CALIFORNIA ELECTIONS

On paper, she is unwaveringly conservative. Off the cuff, she sometimes sounds more moderate.

By Seema Mehta

January 31, 2010

Reporting from San Diego – As Senate candidate Carly Fiorina spoke to a standing-room-only meeting of local Republicans here, she hit familiar points — her rise to become leader of Hewlett-Packard, her “common sense” approach to fixing the nation’s economy and her pledge to give incumbent Barbara Boxer the fight of her life.

Amid all the fiscal talk, Fiorina dropped in a line about her conservative social beliefs.

“Barbara Boxer has never faced a candidate like me. . . . I will not permit her, for example, just to assume that all the women of California will vote for her,” Fiorina told hundreds of people crowded in a hotel ballroom. “I say this as a proud pro-life conservative who believes marriage is between a man and a woman.”

The fact that Fiorina felt compelled to detail her views on abortion and same-sex marriage underscores one of her greatest challenges as she seeks the Republican nomination: The party’s most faithful voters are not convinced she is one of them.

Part of the reason is that, unlike her primary opponents, Assemblyman Chuck DeVore of Irvine and former U.S. Rep. Tom Campbell, Fiorina is an unknown political quantity. She has never sought election to public office before now, so she doesn’t have a paper trail of legislation, statements and votes.

More than that, Fiorina’s own words threaten to undermine her efforts to forge an image in the Senate race, which is getting national attention.

Her prepared speeches and written statements on taxes, federal spending and the deficit are consistently conservative. But when asked about nonfiscal issues, she sometimes veers into more moderate territory.

She said last week that she supported President Obama’s effort to repeal “don’t ask, don’t tell,” the policy excluding openly gay individuals from military service.

The week before that, when asked for an assessment of the president’s first year in office, she said that although she disagreed with him on the economy and the decision to close the military prison at Guantanamo Bay, “I agree with many of the things he’s done. . . . I think that he is doing everything he can to keep the nation safe and I applaud him for that.”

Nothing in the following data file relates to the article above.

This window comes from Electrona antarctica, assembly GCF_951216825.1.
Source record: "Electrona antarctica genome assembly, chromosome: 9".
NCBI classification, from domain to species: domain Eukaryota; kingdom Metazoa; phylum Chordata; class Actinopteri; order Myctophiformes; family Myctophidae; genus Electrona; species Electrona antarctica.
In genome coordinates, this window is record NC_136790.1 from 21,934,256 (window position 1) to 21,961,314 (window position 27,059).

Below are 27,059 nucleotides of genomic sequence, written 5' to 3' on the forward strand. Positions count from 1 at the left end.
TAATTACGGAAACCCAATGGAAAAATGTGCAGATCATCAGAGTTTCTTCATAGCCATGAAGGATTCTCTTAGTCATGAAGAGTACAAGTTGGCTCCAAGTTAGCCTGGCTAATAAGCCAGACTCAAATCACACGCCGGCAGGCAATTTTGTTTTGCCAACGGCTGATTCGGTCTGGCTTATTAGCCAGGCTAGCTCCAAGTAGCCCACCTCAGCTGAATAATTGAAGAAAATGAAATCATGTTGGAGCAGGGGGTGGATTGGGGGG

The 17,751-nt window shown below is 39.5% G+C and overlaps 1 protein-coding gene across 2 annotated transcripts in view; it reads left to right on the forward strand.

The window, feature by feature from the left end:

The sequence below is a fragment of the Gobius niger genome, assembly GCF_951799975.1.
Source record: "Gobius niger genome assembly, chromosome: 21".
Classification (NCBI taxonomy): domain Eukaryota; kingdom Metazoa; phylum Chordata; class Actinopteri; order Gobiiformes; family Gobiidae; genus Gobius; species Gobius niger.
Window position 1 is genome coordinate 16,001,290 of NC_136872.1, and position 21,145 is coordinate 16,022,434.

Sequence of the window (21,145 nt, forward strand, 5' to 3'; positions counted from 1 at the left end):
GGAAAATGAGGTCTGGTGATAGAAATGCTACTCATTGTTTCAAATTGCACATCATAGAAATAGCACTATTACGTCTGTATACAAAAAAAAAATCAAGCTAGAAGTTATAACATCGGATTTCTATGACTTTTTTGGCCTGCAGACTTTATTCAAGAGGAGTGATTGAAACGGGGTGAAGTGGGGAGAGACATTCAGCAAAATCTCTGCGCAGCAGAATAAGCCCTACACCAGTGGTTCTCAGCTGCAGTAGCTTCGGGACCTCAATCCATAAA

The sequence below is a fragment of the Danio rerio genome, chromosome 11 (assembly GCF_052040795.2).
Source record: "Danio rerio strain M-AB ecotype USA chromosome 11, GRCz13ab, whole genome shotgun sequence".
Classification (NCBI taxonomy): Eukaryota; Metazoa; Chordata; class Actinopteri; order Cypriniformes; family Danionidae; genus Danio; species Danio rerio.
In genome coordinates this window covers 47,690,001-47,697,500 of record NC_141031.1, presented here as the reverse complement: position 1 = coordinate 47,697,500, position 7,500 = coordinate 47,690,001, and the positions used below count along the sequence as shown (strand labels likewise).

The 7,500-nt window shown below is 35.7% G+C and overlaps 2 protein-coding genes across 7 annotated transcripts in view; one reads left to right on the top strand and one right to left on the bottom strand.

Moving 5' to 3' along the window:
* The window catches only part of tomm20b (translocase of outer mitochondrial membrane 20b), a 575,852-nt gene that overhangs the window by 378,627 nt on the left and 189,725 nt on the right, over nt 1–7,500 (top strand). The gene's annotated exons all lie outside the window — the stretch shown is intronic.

That same week, a recording emerged of Fiorina praising the Rev. Jesse Jackson and saying that the nation will not be a “truly representative democracy” until women make up half or more of elected officials. Conservative pundits pounced, and people are still angry.

Fiorina said she stands by her statements. Although she disagrees politically with Jackson, she said, she applauds his efforts to highlight opportunities in Silicon Valley for minorities and the poor. On the matter of female politicians, she disputed suggestions that she was calling for quotas but said she believes that a true meritocracy would logically lead to more women in politics, business and other fields.

“We’re better off as an industry and a nation if everybody gets to play,” she said.

Fiorina said she finds the focus on such remarks “bizarre” and blamed DeVore’s underdog campaign for their dissemination.

“His campaign strategy seems to be to misrepresent me,” she said.

But these statements could take a toll on her nascent campaign because of voters’ unfamiliarity with her. She officially entered the race only in November, later than originally planned in part because she was being treated for breast cancer.

Fiorina began campaigning hard across the state last month, pitching her life story to farmers in the Central Valley, businesspeople in the San Fernando Valley, students at USC.

She touts her business background — she is the only woman to have led a Fortune 20 company — to emphasize that she’s a political outsider who will use her business sense to tackle the nation’s fiscal problems. But she also tries to soften her image as a hard-charging corporate titan who was ousted after a controversial tenure at Hewlett-Packard; she notes that she majored in medieval history and philosophy at Stanford.

“I know, yikes,” she told about 100 people at a Valley Industry & Commerce Assn. luncheon in North Hollywood. “So that made me, let’s face it, unemployable.”

Fiorina’s entree into business came after she dropped out of law school and, to pay the bills, became a receptionist at what was then a small real estate firm, Marcus & Millichap. Six months in, two brokers told her they believed she could do more than answer phones, type and file; she ended up helping them write deals and balance the books. The experience forged her beliefs about the importance of entrepreneurship, small businesses and creating opportunities for people — qualities that she fears are threatened by big government, over-regulation and high taxes.

The one topic she typically doesn’t mention on the stump, unless asked, is her primary opposition. Preferring to fire criticism at Boxer, Fiorina paints the three-term Democratic senator as a career politician who has been an ineffective representative for Californians and who wrongly supports measures like a proposed cap-and-trade energy bill that Fiorina says will kill economic opportunity.

“I believe we have to start with a mind-set, which we as business owners understand, but frankly not all politicians understand,” Fiorina said. “We must fight for every job.”

But some of her statements, although they generate applause, are not grounded in reality. Fiorina regularly calls for increased transparency in government and says one of her first acts if elected would be to put federal budgets and legislation on the Internet. Both are already online and can easily be found.

While speaking at USC last week Fiorina said California spends more on education per pupil than “virtually 80% of the states.”

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